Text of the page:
Today marks two weeks without using Facebook and three weeks without having the Facebook apps installed on my devices. Now that I am two weeks in, I have really started to notice the benefits of not being on Facebook. Here are a couple of things I have noticed.
I talk more with my wife
When I was checking Facebook periodically throughout the day, I would see all of my wife’s posts and when I came home, we would have nothing to talk about. To be honest, sometimes I would say that I didn’t see something just so I could hear her tell me about it. I had already recognized the fact that social media had taken away the ability to catch up with each other’s day before we went to bed. My wife still asks me if I saw the photo she posted with the kids earlier in the day and I can enthusiastically say that I have not and then get to experience it and the story that goes along with it. The rest of the world may have known about it already, but I get to hear about it from the source.
I am slightly more disconnected but this is a good thing
It was already hard to stay up on what my closer friends and acquaintances were doing but now I have to personally ask by sending a text message or making a phone call. Actually reaching out to people makes for more meaningful conversations. Sure it would be nice to know more of what is going on but do I really need that?
I am less worried about missing things
At first, I felt like I didn’t know what was going on in the world of the people I know. Now, I am less worried about that. We never used to know every little detail about what was going on in each other’s lives. We used to get together to “catch up.” I am looking forward to doing more of that.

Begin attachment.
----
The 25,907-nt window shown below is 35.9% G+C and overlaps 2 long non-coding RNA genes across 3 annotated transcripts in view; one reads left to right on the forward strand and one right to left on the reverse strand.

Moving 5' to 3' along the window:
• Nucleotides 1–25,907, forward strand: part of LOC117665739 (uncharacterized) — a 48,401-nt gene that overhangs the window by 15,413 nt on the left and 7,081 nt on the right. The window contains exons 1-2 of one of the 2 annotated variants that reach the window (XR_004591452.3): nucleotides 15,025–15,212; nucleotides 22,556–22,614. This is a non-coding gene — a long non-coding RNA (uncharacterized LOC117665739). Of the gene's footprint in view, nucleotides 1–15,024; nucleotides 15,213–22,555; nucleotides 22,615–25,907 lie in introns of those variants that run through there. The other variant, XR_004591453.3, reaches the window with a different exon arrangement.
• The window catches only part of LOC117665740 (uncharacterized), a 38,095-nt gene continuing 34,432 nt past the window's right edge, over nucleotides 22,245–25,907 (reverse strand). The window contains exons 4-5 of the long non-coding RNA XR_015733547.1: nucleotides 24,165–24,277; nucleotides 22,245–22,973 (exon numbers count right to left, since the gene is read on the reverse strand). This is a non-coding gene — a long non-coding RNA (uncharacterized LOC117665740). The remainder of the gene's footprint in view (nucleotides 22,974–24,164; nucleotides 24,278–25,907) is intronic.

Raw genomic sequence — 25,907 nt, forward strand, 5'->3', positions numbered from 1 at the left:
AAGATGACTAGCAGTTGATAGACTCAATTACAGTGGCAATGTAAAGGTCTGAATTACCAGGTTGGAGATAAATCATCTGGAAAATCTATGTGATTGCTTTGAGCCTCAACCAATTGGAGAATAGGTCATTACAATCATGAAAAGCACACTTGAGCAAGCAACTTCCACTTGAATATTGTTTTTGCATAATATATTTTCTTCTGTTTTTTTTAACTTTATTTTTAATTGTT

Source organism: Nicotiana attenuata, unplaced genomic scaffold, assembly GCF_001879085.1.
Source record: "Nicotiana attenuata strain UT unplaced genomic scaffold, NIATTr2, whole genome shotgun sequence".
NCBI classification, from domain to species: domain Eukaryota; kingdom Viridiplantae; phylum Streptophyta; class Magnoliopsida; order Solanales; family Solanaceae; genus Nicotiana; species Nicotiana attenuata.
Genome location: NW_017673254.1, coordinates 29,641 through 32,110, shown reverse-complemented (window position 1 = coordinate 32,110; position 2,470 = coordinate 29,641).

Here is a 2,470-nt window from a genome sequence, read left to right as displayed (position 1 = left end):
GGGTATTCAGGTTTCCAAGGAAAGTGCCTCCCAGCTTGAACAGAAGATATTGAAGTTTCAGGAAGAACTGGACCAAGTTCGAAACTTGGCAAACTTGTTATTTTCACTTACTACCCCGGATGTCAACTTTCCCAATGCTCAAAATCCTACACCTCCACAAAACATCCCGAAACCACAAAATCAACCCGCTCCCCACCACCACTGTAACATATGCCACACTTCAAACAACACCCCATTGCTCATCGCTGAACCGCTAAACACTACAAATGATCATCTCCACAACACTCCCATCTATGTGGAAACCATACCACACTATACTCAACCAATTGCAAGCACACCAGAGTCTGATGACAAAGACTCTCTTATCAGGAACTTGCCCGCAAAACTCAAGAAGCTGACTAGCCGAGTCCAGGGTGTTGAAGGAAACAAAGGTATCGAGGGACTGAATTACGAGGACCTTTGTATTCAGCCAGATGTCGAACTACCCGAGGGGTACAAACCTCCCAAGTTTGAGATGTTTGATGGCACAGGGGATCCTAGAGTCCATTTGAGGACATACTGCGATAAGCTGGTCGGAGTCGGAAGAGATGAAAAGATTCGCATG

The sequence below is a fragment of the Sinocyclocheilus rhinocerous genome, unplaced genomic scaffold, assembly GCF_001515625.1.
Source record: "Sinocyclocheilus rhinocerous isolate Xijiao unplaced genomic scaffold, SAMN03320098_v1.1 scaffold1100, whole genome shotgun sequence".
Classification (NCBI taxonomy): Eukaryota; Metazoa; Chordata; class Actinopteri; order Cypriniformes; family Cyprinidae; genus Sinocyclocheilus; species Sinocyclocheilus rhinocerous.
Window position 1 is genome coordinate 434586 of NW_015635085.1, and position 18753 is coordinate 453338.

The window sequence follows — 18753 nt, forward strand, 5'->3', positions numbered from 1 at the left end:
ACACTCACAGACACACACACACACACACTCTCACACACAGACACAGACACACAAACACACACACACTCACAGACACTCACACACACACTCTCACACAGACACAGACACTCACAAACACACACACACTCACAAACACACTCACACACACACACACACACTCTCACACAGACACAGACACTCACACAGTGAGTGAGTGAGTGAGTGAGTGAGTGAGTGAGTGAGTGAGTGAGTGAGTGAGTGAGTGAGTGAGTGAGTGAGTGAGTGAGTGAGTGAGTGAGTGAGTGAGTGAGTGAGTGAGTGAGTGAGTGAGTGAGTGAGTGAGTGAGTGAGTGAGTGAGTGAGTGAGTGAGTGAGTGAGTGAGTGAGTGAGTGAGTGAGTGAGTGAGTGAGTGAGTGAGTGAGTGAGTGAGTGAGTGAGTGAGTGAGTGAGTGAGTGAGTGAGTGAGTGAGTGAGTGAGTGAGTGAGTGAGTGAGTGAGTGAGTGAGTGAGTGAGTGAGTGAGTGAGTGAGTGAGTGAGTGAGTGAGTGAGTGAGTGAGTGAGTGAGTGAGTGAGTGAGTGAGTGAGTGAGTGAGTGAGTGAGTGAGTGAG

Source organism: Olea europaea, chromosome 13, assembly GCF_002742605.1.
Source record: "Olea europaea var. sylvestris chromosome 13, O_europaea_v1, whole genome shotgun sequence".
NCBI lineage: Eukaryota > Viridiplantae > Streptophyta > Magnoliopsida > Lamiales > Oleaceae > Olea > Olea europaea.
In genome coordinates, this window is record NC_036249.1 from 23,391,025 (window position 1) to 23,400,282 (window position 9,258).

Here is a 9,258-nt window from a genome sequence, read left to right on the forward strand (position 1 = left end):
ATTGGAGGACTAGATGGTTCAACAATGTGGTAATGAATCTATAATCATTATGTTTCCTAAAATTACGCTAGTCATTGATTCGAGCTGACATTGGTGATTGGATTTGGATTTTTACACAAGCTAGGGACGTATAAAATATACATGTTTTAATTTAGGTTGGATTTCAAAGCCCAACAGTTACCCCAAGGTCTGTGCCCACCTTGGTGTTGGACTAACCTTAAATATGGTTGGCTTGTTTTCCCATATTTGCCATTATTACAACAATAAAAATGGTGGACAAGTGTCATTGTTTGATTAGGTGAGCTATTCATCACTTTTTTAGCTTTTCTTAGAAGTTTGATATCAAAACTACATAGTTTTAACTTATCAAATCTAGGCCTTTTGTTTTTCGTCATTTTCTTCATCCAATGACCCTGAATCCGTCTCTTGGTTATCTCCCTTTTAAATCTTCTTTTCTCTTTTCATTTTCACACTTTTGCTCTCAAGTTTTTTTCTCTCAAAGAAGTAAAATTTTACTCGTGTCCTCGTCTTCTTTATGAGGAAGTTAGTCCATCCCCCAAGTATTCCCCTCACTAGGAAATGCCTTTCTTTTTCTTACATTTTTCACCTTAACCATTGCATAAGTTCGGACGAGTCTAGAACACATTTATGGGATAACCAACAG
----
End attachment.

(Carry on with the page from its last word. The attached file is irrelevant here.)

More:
I am more focused on writing
I have been blogging more often, which is a good thing. I don’t want to waste too many thoughts on Facebook because what happens when Facebook goes away? So will all of the time I spent posting to it.
I use Twitter more
I save my quips for Twitter where people seem to have more of a sense of humor. Twitter users also do not feel the need to comment on everything and give their opinion when it was not asked for. Twitter also has a different tone. There are a lot of business minds that I follow on Twitter and I have been paying more attention to their writings. I would rather ingest positive information that helps me grow than negativity and complaining.
Not going to Facebook to mindlessly scroll is kind of liberating. I have had several people reach out to me and ask that I continue to post to Facebook. I guess you don’t realize who actually likes your posts until you stop. I thought about posting to Facebook through another app but I don’t like the idea of putting stuff out there and not coming back to it to respond to comments. I am enjoying not being plugged in to Facebook for personal usage. As I have mentioned before, there is too much negativity on Facebook. Not everything on Facebook is negative, it just seems like there is an excessive amount of narcissism going on there and it’s too hard to filter through it these days.
The trends are changing. I noticed a huge shift with the engagement tools promoted in this years Superbowl commercials. For the last few years companies have done everything to get us to follow them on Twitter or like their Facebook page. What they have came to realize is that simply having a larger number of fans or followers does not necessarily result in engagement. Those of us who have been doing this social networking thing for a while now know that a small portion of your followers actually engage with you. Though having a large number of followers looks good, it is not a valid measurement of successful engagement in social media.
In this years Superbowl commercials we saw a switch from companies asking us to follow them to using hashtags in conversations. These companies were asking us to start conversations or if we were going to talk about them, to use a certain hashtag. This is a smart move because simply following them does nothing for conversation or engagement. Even though their commercials of the past may have talked us in to following their social media profile, if we talked about their commercial we most likely did nothing that tied it all together. Hashtags do this.